3. I wished you owned a publishing house instead of a greenhouse. Thank you again for your very kind comments.

    You mentioned recently being 14 year olds and paling around together, what a cool thought, that kind of struck home with me. Although I must confess, I don't want to break into anything. I am afraid of the spiritual ass beating my mother would come back and give me!

    You write very well also. When I read your posts, I feel like I am reading the work of a well grounded man. They are very clear and well grounded in reality. My stuff is kind of dreamy and ethereal in comparison, perhaps a polite way of saying gooey bullshit.

    As you said, this is good therapy, writing things down. I must confess, I enjoy writing this blog and I enjoy reading yours and the Old Baguette's when she graces us with a rare appearance. I enjoy the banter with the comments. Indeed, you are a good friend. Your positive attitude has helped in some of my dark hours regarding this retirement.

    I have always liked what I call phactory phloor philosophers. One told me once, that I cause myself needless worry by thinking things through too much. Another told me that a hero dies but only one death, a coward a thousand, and that he believed that I was probably working on death number 3749. (Don't hold me to the exact number, it far exceeded 1000.)

    Thank you again for your kind comments, and your friendship, and support.

  4. This really hit home for me.

    When I left the newspaper that had stolen my youth and made me crazy I told everyone I wasn't retiring. Not old enough. Of course not, agreed my co-workers kindly, though they all knew just how old I was. Reporters know everyone's age.

    No. I wasn't retiring. I was going to write novels. And I had high hopes that they were going to get published (by someone other than me). Well, that didn't exactly work out. But I have absolutely no regrets.

    My husband, a numbers man who also stopped drawing a paycheck, assured me we had enough to have enough, though he didn't put it quite that cleverly.

    I feel very fortunate-- and free.

    I'm also very glad to have found your blog, Henry. You're a regular renaissance man. Lots of thought-provoking stuff here. And I love your musings on art.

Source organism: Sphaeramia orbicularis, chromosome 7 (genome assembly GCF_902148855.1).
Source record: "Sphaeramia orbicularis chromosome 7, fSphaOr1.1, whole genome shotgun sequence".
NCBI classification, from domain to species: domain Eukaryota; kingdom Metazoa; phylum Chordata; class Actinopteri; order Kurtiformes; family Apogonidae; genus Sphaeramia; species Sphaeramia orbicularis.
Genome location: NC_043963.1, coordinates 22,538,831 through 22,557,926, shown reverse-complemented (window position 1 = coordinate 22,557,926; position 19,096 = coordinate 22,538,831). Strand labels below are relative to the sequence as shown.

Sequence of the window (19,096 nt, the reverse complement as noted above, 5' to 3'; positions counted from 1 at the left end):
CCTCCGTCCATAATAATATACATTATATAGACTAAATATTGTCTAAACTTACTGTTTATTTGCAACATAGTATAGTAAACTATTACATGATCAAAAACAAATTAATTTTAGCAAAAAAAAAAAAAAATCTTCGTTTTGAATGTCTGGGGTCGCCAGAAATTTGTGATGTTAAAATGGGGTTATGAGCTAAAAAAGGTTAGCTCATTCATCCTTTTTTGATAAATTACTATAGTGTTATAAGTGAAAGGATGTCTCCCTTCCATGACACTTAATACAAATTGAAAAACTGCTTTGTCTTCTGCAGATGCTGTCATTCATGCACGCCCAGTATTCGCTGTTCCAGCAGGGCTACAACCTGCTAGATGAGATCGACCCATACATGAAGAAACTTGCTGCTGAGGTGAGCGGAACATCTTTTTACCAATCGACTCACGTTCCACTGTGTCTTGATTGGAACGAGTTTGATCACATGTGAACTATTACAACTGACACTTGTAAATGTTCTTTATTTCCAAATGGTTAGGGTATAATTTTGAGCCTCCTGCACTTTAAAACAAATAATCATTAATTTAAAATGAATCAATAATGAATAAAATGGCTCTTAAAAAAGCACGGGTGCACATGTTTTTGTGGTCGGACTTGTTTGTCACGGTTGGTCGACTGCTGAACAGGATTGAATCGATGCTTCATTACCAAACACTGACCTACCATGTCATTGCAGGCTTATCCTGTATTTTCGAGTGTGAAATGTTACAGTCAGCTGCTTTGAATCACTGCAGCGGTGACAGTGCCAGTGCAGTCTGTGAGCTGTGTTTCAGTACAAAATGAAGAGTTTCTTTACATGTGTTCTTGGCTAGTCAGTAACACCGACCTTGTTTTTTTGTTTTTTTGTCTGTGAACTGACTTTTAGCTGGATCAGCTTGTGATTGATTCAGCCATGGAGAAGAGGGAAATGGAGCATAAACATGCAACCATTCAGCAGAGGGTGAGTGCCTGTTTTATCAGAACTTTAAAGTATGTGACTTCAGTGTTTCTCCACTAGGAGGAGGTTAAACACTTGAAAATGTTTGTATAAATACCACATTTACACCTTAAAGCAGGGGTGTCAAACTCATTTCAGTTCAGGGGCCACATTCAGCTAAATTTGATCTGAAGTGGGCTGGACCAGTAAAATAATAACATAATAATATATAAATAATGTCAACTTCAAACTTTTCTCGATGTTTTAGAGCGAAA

5. Donna,

    Freedom is a wonderful is it not? Ah the years of toil, vanish before your eyes and you navigate the finite....

    It is my profound hope that your books do well, and someday I am writing in here I knew her when she was just a pipsqueak indie. You write extremely well, it is just trying to crack into a saturated market. It has to be tough.

    Thank you for the kind comment on my blog. My musings on art I am sure are rather sophomoric if not down right middle school, but well there you have it. You can't be something you ain't!

    Thanks for commenting. I really appreciate readers and especially appreciate readers who comment.

  6. Ah, so your name is Henry, Sextant. Great post - I see you are quickly mastering the art of shorter posts. I loved this one. You are so very witty and articulate, not to mention totally honest and un-self-deceiving. I was actually trying to find your opinion of B & Bs? Where is it? Post?

    1. How in the world did you find this post buried in the backwaters?

      Thank you for your kind comments regarding my witty articulation, you are too kind, far more witty and articulate than I.

      My opinion of B&B (thin walls, the proprietor serving you breakfast and half hour later changing your bed sheets and noting what went on last night, can one be intimate in a bed that William Penn slept in 1684) was in your blog...a comment on the weird town names in England post. I will post the link in a comment on your latest post on your blog. Thanks for dropping on by. Oh Henry ain't my name, that is another navigational moniker based on Prince Henry the Navigator of Portugal. Not only am I loathe to use my real name on the Internet, but I, in fact, loathe my name, so win win.